Action Alert!

Yes, But Assuming Divorce Isn’t Part of My Career Strategy...

By Peter Mirus (bio - articles - email) | May 03, 2012

Over the course of my career I’ve worked with many clients. I’ve encountered good businesses that ask reasonable things of their employees, but I’ve also seen business models and attitudes that are not compatible with a well-balanced life.

The reality seems to be that many modern business cultures envision a worker who is unencumbered by consistent relationships with a level of associated responsibility, such one might have with a spouse or child.

Take something as relatively benign as the work schedule, which isn’t a perceived direct threat to your Catholic beliefs (in the same sense that engaging in fraudulent business activity would be). However, employers that do not respect the boundaries between professional and personal life can wreak havoc on personal relationships.

Love for my wife and children has caused me to forego working with some businesses unless I have been able to negotiate a level of participation that does not require me to frequently receive phone calls while I’m putting my children to bed (as an example). This is not something that I knew right away in the first years of my marriage, but something I have become more realistic about over the years as I’ve matured.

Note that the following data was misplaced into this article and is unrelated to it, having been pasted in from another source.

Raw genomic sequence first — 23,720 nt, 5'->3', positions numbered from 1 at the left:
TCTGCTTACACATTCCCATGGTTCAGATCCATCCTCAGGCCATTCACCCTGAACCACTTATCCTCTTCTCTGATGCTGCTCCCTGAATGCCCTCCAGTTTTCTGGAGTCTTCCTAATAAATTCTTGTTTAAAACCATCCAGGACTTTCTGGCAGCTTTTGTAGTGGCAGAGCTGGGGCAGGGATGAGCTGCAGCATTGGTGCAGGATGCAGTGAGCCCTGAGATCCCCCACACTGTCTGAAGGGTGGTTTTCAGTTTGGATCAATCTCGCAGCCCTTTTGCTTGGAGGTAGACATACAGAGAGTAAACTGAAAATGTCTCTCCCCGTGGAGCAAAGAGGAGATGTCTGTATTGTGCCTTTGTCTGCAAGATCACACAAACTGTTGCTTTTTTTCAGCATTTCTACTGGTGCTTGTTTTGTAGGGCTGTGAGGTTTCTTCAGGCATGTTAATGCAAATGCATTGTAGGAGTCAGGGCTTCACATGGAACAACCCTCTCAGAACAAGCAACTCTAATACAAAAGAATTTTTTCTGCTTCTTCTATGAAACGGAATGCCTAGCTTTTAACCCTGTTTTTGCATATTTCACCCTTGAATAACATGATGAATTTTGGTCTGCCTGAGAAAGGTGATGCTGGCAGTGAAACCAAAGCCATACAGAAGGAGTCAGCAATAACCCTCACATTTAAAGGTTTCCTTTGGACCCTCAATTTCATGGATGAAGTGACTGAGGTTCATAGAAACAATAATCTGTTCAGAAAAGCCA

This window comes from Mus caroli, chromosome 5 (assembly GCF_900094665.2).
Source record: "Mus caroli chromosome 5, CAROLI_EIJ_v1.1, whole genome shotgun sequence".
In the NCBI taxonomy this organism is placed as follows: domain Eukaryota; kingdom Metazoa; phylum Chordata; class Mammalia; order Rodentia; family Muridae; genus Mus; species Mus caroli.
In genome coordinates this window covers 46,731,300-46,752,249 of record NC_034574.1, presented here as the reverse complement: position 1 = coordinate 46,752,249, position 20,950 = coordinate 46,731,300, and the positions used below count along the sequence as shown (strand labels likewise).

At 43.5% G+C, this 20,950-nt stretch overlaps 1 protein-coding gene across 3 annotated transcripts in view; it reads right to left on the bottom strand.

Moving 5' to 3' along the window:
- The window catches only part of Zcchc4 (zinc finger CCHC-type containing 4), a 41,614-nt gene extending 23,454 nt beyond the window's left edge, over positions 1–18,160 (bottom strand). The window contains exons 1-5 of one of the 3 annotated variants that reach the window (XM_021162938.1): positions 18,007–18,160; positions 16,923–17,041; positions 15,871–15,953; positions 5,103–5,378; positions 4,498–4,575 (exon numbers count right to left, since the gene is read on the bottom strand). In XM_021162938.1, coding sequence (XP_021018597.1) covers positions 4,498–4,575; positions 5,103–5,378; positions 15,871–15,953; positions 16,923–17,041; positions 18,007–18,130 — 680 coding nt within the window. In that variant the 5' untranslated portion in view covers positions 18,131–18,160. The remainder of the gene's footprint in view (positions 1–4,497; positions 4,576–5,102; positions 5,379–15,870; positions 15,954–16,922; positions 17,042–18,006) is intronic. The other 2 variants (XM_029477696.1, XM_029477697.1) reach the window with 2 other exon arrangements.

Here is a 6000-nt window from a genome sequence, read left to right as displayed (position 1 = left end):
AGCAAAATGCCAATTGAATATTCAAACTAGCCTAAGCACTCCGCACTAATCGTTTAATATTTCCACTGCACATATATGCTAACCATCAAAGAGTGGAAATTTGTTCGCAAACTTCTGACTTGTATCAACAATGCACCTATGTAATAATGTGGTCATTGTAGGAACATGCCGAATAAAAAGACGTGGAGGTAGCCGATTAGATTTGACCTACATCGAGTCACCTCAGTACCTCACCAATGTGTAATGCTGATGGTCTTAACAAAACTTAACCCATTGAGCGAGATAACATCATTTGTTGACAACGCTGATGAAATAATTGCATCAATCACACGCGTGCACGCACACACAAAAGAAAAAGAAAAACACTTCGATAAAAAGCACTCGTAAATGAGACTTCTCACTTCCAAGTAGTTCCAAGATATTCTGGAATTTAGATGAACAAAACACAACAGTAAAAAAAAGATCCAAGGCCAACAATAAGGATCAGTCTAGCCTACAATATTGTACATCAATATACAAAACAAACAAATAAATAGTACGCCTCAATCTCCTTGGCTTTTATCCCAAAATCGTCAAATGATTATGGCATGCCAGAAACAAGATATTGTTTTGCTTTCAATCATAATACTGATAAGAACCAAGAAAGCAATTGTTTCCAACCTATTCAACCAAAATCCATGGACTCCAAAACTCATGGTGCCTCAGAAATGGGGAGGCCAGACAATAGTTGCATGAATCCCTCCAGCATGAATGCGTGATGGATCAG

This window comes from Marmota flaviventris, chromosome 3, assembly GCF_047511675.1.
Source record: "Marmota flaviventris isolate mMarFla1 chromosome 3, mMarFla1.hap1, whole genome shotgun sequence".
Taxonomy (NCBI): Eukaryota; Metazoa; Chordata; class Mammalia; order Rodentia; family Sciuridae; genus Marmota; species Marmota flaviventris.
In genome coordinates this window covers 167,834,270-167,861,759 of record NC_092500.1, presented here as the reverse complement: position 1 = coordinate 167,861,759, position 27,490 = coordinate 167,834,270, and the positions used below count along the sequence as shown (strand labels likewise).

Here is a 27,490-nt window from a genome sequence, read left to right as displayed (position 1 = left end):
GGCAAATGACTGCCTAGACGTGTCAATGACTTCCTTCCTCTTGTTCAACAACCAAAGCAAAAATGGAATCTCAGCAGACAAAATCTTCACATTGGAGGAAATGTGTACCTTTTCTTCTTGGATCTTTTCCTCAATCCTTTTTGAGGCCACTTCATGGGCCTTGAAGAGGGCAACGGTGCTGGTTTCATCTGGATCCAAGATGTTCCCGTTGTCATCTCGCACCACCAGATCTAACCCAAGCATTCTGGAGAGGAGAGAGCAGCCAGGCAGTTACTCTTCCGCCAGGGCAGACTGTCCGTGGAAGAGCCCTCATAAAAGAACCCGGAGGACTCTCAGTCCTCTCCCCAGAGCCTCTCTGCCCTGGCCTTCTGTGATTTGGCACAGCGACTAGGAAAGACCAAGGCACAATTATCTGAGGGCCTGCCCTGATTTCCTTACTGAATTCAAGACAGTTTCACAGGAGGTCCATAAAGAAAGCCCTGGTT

Divorce is not a part of my career strategy. Neither is being an absent father. In today’s culture, I would like more Catholic workers (particularly young married individuals) to honestly consider this subject.

Peter Mirus is a business, marketing and technology consultant who serves as a guiding member of the Trinity Communications Board of Directors. He has served as director of design and/or application development for many key Catholic projects since 1993, assisting such organizations as EWTN, the Knights of Columbus, and the March for Life. A specialist in non-profit organizations, he continues to work regularly on the design mission of
Sound Off! supporters weigh in.

All comments are moderated. To lighten our editing burden, only current donors are allowed to Sound Off. If you are a donor, log in to see the comment form; otherwise please support our work, and Sound Off!

Show 1 Comments? (Hidden)Hide Comments
  • Posted by: timothy.op - May. 07, 2012 8:50 PM ET USA

    Amen!!! It is likewise a serious problem that the observance of the Lord's Day is becoming less and less evident, even among many Catholics.